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'Much ado about nothing'

Writing for the Colombo Telegraph, Kumaravadivel Guruparan, a Tamil civil society activist, and attorney at law and lecturer at the University of Jaffna, outlined the facade of the proposed northern provincial elections and inadequacy of the 13th Amendment.

See here for original article, extracts reproduced below:

“Many ask as to whether the Tamil Civil Society’s position is pragmatic. As for our assessment of the 13th amendment – our assessment is one based on a realist analysis of the state of affairs. As to what we prescribe, if we are thinking of what is only possible, the options are very limited within the status quo. To be pragmatic should not be a call to learn to live with the oppression. To be pragmatic should not be a call to accept minimalistic solutions, which do us no good.”
“The Government has made the holding of the Northern Provincial Council elections a ‘high value commodity’ for the Tamils. By promising and breaching the promise and re-promising to hold it, the Government has made the Tamil community yearn for it. The strategy seems to be to get the Tamils to ask, demand, struggle, fight for something so minimalistic; to get them to feel and identify with the Provincial Council as an institution that will solve their problems. The political leadership of the Tamils – particularly the Tamil National Alliance has fallen for this trap. It has become very difficult to get the Tamil polity to debate and discuss about what contesting in these elections might mean for the Tamil struggle for self determination and meaningful self-government. Most Tamils want to vote, purely to show their displeasure with the Government. Many Tamils actually think, quite mistakenly, that an elected TNA Chief Minister will be able to reign in the unruly Governor of the Northern Province. The defeatist mentality stemming from Mullivaaykkal reigns supreme and many actors are making convenient use of this collective despair of the Tamil people.”

“The particular political role given to the Governors in the provincial administration in the North and East adds to the agony and pain of the experience of the 13th amendment in the North and East. In the South the Governors are dormant. (The image that should come to your mind are retired politicians like an Alavi Moulana or a WJM Lokubandara) They do not interfere with the Provincial Council administrations. However in the North and East, wherein the Governor’s chair is occupied by two retired army personnel, the Governors make maximum use of their constitutionally granted power. The 13th amendment gives the Governor a choice as to whether she wants to be active or not. In the North and East the Governors act like Viceroys from an alien land. But the hard truth is that the Governors are constitutionally empowered to act like the colonial Viceroys.”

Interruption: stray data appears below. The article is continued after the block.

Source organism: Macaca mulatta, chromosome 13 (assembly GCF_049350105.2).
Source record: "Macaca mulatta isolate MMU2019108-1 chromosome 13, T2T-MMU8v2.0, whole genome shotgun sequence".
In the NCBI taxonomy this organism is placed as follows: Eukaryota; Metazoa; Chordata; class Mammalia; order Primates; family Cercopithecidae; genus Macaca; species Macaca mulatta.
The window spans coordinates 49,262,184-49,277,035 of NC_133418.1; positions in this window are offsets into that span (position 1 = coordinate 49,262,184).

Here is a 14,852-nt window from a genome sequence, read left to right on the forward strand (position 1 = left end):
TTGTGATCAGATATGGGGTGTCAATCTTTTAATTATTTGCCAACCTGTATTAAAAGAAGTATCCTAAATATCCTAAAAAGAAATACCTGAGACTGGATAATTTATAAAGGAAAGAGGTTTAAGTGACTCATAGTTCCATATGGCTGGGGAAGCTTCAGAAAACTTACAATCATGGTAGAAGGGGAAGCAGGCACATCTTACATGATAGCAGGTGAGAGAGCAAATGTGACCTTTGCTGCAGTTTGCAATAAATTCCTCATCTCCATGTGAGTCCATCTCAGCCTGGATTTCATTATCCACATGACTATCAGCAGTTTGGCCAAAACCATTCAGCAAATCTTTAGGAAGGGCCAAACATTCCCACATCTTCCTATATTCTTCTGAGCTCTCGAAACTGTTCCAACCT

“The important point to note is that Dayan is not really saying implementing the 13th amendment will benefit the Tamil people in the short or the long term. He is saying it will release Sri Lanka from international pressure or at least ease that pressure.”

“Are the Tamils not entitled to ask the logical question, as to what we the Tamils stand to gain from the 13th amendment? Or what we stand to gain from an elected Northern Provincial Council? Can an elected Northern Provincial Council help the war-affected with livelihood support?, stop the land grab?, leave alone do anything about the release political prisoners lingering in prisons in the south? To articulate this sounds ‘moronic’ and ‘ultra nationalistic’ and worse sounds like ‘Kaluthaihal’ (donkeys) for some pundits. Purely from a realist, pragmatist framework, I beg to ask the question, why is what we are saying irrational or illogical?”

“Since the provincial council system does not offer any solution to the immediate problems of the Tamil people, the Tamil Civil Society has taken the position to reject the 13th amendment as a starting point or even a reference point to a political solution. We see any promise of incrementalism as an empty promise. We also see any engagement with the elections as being a stumbling block towards finding a political solution. The Tamil Civil Society’s rejection of the 13th amendment, I would emphasize, is is not a reflection of ideological intransigence but is a reflection steeped in experience and reality.”

“It is in the above circumstances that the Tamil Civil Society has come out with the position that the North and East of Sri Lanka, needs a transitional administration. To call for a transitional administration should not be interpreted as a call for a separate state. The social and political transition of the Tamil people from an environment of war and oppression to an environment of peace and justice cannot be achieved under the present framework of governance with or without the 13th amendment. Given that the Government of Sri Lanka in particular and the Sinhala Buddhist polity in general, is reluctant to seriously engage with the political solution question, the Tamil people cannot be asked to wait, and hence an interim arrangement is of urgent necessity. Hence the call for a transitional administration.

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